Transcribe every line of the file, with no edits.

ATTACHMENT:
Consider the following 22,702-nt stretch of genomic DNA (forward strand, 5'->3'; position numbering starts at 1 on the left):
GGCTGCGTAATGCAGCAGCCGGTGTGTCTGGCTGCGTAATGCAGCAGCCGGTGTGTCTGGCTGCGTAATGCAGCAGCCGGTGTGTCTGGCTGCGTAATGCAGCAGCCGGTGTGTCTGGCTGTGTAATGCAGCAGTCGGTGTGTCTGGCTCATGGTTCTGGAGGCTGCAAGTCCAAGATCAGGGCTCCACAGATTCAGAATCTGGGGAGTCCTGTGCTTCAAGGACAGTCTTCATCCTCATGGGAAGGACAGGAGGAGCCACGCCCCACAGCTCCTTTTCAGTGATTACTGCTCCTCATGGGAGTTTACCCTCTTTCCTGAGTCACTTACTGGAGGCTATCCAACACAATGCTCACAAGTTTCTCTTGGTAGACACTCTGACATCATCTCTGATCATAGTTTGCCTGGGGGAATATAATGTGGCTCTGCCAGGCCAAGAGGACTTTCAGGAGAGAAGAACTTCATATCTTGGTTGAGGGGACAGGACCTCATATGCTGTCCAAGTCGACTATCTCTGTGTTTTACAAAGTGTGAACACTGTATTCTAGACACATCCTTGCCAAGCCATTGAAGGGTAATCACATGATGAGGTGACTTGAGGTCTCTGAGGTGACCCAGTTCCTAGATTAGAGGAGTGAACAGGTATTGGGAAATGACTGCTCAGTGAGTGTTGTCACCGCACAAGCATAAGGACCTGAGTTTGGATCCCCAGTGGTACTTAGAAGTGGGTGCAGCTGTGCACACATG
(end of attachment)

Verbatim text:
Consider the following 22,702-nt stretch of genomic DNA (forward strand, 5'->3'; position numbering starts at 1 on the left):
GGCTGCGTAATGCAGCAGCCGGTGTGTCTGGCTGCGTAATGCAGCAGCCGGTGTGTCTGGCTGCGTAATGCAGCAGCCGGTGTGTCTGGCTGCGTAATGCAGCAGCCGGTGTGTCTGGCTGTGTAATGCAGCAGTCGGTGTGTCTGGCTCATGGTTCTGGAGGCTGCAAGTCCAAGATCAGGGCTCCACAGATTCAGAATCTGGGGAGTCCTGTGCTTCAAGGACAGTCTTCATCCTCATGGGAAGGACAGGAGGAGCCACGCCCCACAGCTCCTTTTCAGTGATTACTGCTCCTCATGGGAGTTTACCCTCTTTCCTGAGTCACTTACTGGAGGCTATCCAACACAATGCTCACAAGTTTCTCTTGGTAGACACTCTGACATCATCTCTGATCATAGTTTGCCTGGGGGAATATAATGTGGCTCTGCCAGGCCAAGAGGACTTTCAGGAGAGAAGAACTTCATATCTTGGTTGAGGGGACAGGACCTCATATGCTGTCCAAGTCGACTATCTCTGTGTTTTACAAAGTGTGAACACTGTATTCTAGACACATCCTTGCCAAGCCATTGAAGGGTAATCACATGATGAGGTGACTTGAGGTCTCTGAGGTGACCCAGTTCCTAGATTAGAGGAGTGAACAGGTATTGGGAAATGACTGCTCAGTGAGTGTTGTCACCGCACAAGCATAAGGACCTGAGTTTGGATCCCCAGTGGTACTTAGAAGTGGGTGCAGCTGTGCACACATG